Asia’s troubled soccer body elects a new leader today after a bitter campaign dominated by claim and counterclaim of outside interference and even allegations of human rights abuses.
Two years after vote-buying accusations prompted the eventual downfall of former president Mohamed bin Hammam, the Asian Football Confederation (AFC) is at risk of new controversy as delegates gather to choose his successor.
All three leading candidates for the presidency have been accused of either corruption or allowing outside powers to meddle in the vote, tempering hopes of a new era of openness and transparency.
Accusations, denials and counterclaims have flown thick in recent days, as representatives of the AFC’s 46 members meet at a five-star hotel in Kuala Lumpur.
If the battle has been hard-fought, it is because the stakes are high: the AFC, the world’s biggest soccer confederation, has significant revenues and influence across a vast region stretching from the Middle East to Oceania.
In a possible indication of the vote’s importance, FIFA president Sepp Blatter is one of the prominent personalities present in the Malaysian capital.
Three main candidates are in the running to complete bin Hammam’s current term, which concludes in 2015. The Qatari stepped down last year after allegations of bribery and financial wrongdoing, and is barred from soccer activities.
Bahraini Sheikh Salman Bin Ibrahim Al Khalifa is the favorite, but the royal has been on the defensive over vote-buying allegations and claims that he oversaw the arrest of soccer players during a crackdown on pro-democracy protests. Sheikh Salman has also hit back over comments made by disgraced former FIFA vice president Jack Warner that he paid a British journalist to launch a smear campaign against bin Hammam in 2009.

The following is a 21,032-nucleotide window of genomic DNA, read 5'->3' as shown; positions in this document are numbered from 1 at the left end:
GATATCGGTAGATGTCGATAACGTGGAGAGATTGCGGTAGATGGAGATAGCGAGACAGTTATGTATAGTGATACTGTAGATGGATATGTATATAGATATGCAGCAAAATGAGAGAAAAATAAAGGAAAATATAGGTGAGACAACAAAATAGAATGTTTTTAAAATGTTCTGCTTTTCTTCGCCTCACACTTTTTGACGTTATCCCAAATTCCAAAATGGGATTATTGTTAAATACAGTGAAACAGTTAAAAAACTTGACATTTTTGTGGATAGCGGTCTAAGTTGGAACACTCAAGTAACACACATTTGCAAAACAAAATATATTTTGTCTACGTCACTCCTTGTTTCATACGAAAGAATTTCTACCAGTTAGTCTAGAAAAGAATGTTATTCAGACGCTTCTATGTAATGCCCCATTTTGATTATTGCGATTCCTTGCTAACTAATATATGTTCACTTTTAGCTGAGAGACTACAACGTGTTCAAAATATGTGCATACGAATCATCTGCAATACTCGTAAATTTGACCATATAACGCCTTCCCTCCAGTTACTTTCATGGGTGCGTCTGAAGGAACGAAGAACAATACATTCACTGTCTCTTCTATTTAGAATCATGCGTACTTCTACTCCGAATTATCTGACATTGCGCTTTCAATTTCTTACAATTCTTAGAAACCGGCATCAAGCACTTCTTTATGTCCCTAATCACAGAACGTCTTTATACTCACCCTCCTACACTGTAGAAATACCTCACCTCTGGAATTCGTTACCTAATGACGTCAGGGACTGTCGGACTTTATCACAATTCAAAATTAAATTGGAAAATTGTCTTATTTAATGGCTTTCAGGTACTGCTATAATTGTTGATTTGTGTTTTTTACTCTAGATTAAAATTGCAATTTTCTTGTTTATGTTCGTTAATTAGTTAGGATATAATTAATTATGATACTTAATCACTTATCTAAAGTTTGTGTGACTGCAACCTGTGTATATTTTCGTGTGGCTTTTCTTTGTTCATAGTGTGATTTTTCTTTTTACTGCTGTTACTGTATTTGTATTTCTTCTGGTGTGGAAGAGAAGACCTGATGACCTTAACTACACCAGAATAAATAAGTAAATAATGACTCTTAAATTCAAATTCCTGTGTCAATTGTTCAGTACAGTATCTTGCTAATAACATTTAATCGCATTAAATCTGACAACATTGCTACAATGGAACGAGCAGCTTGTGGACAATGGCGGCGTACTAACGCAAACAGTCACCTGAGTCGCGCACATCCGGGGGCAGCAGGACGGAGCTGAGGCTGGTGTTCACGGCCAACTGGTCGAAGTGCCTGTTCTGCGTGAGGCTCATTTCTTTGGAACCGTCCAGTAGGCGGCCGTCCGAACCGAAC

Three Bahrain-focused rights groups have been vocally involved and have urged FIFA to block Sheikh Salman’s candidacy and investigate claims he took part in a purge of players and officials who were arrested and abused.
The United Arab Emirates’ Yousef Al Serkal is confident about his chances, and has been perhaps the most persuasive about cleaning up Asian soccer after vowing to reveal his allowances and launch anti-corruption scheme.
However, Al Serkal is a friend of bin Hammam, a connection which will worry some voters — especially after an accusation this week by an ally of Sheikh Salman that the Qatari businessman was meddling in the election.
Worawi Makudi of Thailand, a long-standing, but controversial presence on the Asian scene, is the third serious contender. Worawi, who has faced down corruption accusations in the past, is also a bin Hammam ally.
Meanwhile, the Kuwait-based Olympic Council of Asia has stayed silent on claims that it manipulated the 2009 vote for Sheikh Salman and is meddling now.
Chinese press speculated that the decision of AFC caretaker leader Zhang Jilong not to stand was taken by China’s sports administration in exchange for keeping badminton and table tennis in the Olympics.